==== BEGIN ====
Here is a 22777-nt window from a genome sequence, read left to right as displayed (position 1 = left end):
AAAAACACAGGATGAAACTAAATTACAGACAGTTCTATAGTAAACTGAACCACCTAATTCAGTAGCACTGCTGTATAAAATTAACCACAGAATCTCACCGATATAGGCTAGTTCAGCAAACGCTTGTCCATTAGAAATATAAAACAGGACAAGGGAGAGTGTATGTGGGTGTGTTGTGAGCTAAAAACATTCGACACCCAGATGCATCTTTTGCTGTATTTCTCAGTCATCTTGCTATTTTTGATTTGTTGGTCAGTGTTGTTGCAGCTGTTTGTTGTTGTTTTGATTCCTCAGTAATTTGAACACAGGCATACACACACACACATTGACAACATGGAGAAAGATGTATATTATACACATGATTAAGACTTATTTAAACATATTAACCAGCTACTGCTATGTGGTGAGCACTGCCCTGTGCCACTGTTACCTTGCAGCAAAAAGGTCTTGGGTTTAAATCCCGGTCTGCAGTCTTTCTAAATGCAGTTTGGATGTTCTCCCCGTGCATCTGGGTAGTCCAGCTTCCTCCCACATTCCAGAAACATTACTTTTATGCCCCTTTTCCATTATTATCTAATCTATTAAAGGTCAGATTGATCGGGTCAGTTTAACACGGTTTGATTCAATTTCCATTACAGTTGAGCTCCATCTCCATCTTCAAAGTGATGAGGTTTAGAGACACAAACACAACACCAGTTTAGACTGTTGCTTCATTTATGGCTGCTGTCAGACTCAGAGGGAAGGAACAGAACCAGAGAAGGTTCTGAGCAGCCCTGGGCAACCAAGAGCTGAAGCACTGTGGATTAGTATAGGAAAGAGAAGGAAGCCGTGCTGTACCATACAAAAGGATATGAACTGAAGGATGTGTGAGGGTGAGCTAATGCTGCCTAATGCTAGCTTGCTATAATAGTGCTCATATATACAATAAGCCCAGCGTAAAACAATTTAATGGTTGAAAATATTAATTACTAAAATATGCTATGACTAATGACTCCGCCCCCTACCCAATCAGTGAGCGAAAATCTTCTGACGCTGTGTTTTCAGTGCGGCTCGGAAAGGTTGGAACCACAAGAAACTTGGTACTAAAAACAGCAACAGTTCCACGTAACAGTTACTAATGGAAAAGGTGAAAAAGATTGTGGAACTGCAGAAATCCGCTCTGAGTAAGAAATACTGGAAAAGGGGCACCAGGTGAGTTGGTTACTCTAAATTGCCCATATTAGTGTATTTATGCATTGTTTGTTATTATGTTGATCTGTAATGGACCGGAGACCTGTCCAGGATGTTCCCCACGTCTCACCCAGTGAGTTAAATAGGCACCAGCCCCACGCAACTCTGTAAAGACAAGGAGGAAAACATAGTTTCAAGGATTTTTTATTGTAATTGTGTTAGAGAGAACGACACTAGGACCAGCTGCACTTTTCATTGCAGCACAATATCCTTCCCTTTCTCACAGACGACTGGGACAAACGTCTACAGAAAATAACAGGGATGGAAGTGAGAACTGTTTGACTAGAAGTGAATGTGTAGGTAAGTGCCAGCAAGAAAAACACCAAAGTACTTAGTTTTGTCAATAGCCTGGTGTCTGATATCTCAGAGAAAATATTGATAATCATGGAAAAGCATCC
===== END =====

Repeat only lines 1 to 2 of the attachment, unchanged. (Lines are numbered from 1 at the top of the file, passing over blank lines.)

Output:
Here is a 22777-nt window from a genome sequence, read left to right as displayed (position 1 = left end):
AAAAACACAGGATGAAACTAAATTACAGACAGTTCTATAGTAAACTGAACCACCTAATTCAGTAGCACTGCTGTATAAAATTAACCACAGAATCTCACCGATATAGGCTAGTTCAGCAAACGCTTGTCCATTAGAAATATAAAACAGGACAAGGGAGAGTGTATGTGGGTGTGTTGTGAGCTAAAAACATTCGACACCCAGATGCATCTTTTGCTGTATTTCTCAGTCATCTTGCTATTTTTGATTTGTTGGTCAGTGTTGTTGCAGCTGTTTGTTGTTGTTTTGATTCCTCAGTAATTTGAACACAGGCATACACACACACACATTGACAACATGGAGAAAGATGTATATTATACACATGATTAAGACTTATTTAAACATATTAACCAGCTACTGCTATGTGGTGAGCACTGCCCTGTGCCACTGTTACCTTGCAGCAAAAAGGTCTTGGGTTTAAATCCCGGTCTGCAGTCTTTCTAAATGCAGTTTGGATGTTCTCCCCGTGCATCTGGGTAGTCCAGCTTCCTCCCACATTCCAGAAACATTACTTTTATGCCCCTTTTCCATTATTATCTAATCTATTAAAGGTCAGATTGATCGGGTCAGTTTAACACGGTTTGATTCAATTTCCATTACAGTTGAGCTCCATCTCCATCTTCAAAGTGATGAGGTTTAGAGACACAAACACAACACCAGTTTAGACTGTTGCTTCATTTATGGCTGCTGTCAGACTCAGAGGGAAGGAACAGAACCAGAGAAGGTTCTGAGCAGCCCTGGGCAACCAAGAGCTGAAGCACTGTGGATTAGTATAGGAAAGAGAAGGAAGCCGTGCTGTACCATACAAAAGGATATGAACTGAAGGATGTGTGAGGGTGAGCTAATGCTGCCTAATGCTAGCTTGCTATAATAGTGCTCATATATACAATAAGCCCAGCGTAAAACAATTTAATGGTTGAAAATATTAATTACTAAAATATGCTATGACTAATGACTCCGCCCCCTACCCAATCAGTGAGCGAAAATCTTCTGACGCTGTGTTTTCAGTGCGGCTCGGAAAGGTTGGAACCACAAGAAACTTGGTACTAAAAACAGCAACAGTTCCACGTAACAGTTACTAATGGAAAAGGTGAAAAAGATTGTGGAACTGCAGAAATCCGCTCTGAGTAAGAAATACTGGAAAAGGGGCACCAGGTGAGTTGGTTACTCTAAATTGCCCATATTAGTGTATTTATGCATTGTTTGTTATTATGTTGATCTGTAATGGACCGGAGACCTGTCCAGGATGTTCCCCACGTCTCACCCAGTGAGTTAAATAGGCACCAGCCCCACGCAACTCTGTAAAGACAAGGAGGAAAACATAGTTTCAAGGATTTTTTATTGTAATTGTGTTAGAGAGAACGACACTAGGACCAGCTGCACTTTTCATTGCAGCACAATATCCTTCCCTTTCTCACAGACGACTGGGACAAACGTCTACAGAAAATAACAGGGATGGAAGTGAGAACTGTTTGACTAGAAGTGAATGTGTAGGTAAGTGCCAGCAAGAAAAACACCAAAGTACTTAGTTTTGTCAATAGCCTGGTGTCTGATATCTCAGAGAAAATATTGATAATCATGGAAAAGCATCC